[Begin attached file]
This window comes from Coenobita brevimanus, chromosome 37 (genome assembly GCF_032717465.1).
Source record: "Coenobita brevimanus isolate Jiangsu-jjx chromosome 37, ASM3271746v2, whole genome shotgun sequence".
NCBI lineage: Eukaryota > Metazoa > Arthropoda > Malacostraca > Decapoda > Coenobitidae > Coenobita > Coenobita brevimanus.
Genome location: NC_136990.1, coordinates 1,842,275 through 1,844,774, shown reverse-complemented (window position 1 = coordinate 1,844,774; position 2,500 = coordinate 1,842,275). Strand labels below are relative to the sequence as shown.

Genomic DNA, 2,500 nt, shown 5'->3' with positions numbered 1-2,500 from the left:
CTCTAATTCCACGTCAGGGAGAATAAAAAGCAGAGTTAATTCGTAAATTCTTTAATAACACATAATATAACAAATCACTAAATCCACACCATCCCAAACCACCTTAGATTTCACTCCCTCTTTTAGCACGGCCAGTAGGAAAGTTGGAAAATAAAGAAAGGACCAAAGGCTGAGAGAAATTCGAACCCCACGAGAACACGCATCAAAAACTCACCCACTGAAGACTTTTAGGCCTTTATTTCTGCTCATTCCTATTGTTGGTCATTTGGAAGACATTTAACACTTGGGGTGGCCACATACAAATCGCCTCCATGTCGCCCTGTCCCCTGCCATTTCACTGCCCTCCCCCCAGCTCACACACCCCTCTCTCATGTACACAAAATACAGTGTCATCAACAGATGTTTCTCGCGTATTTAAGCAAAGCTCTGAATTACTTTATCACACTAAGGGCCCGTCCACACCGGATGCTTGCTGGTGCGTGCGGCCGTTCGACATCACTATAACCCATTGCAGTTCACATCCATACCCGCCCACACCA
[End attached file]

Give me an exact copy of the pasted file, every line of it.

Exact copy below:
This window comes from Coenobita brevimanus, chromosome 37 (genome assembly GCF_032717465.1).
Source record: "Coenobita brevimanus isolate Jiangsu-jjx chromosome 37, ASM3271746v2, whole genome shotgun sequence".
NCBI lineage: Eukaryota > Metazoa > Arthropoda > Malacostraca > Decapoda > Coenobitidae > Coenobita > Coenobita brevimanus.
Genome location: NC_136990.1, coordinates 1,842,275 through 1,844,774, shown reverse-complemented (window position 1 = coordinate 1,844,774; position 2,500 = coordinate 1,842,275). Strand labels below are relative to the sequence as shown.

Genomic DNA, 2,500 nt, shown 5'->3' with positions numbered 1-2,500 from the left:
CTCTAATTCCACGTCAGGGAGAATAAAAAGCAGAGTTAATTCGTAAATTCTTTAATAACACATAATATAACAAATCACTAAATCCACACCATCCCAAACCACCTTAGATTTCACTCCCTCTTTTAGCACGGCCAGTAGGAAAGTTGGAAAATAAAGAAAGGACCAAAGGCTGAGAGAAATTCGAACCCCACGAGAACACGCATCAAAAACTCACCCACTGAAGACTTTTAGGCCTTTATTTCTGCTCATTCCTATTGTTGGTCATTTGGAAGACATTTAACACTTGGGGTGGCCACATACAAATCGCCTCCATGTCGCCCTGTCCCCTGCCATTTCACTGCCCTCCCCCCAGCTCACACACCCCTCTCTCATGTACACAAAATACAGTGTCATCAACAGATGTTTCTCGCGTATTTAAGCAAAGCTCTGAATTACTTTATCACACTAAGGGCCCGTCCACACCGGATGCTTGCTGGTGCGTGCGGCCGTTCGACATCACTATAACCCATTGCAGTTCACATCCATACCCGCCCACACCA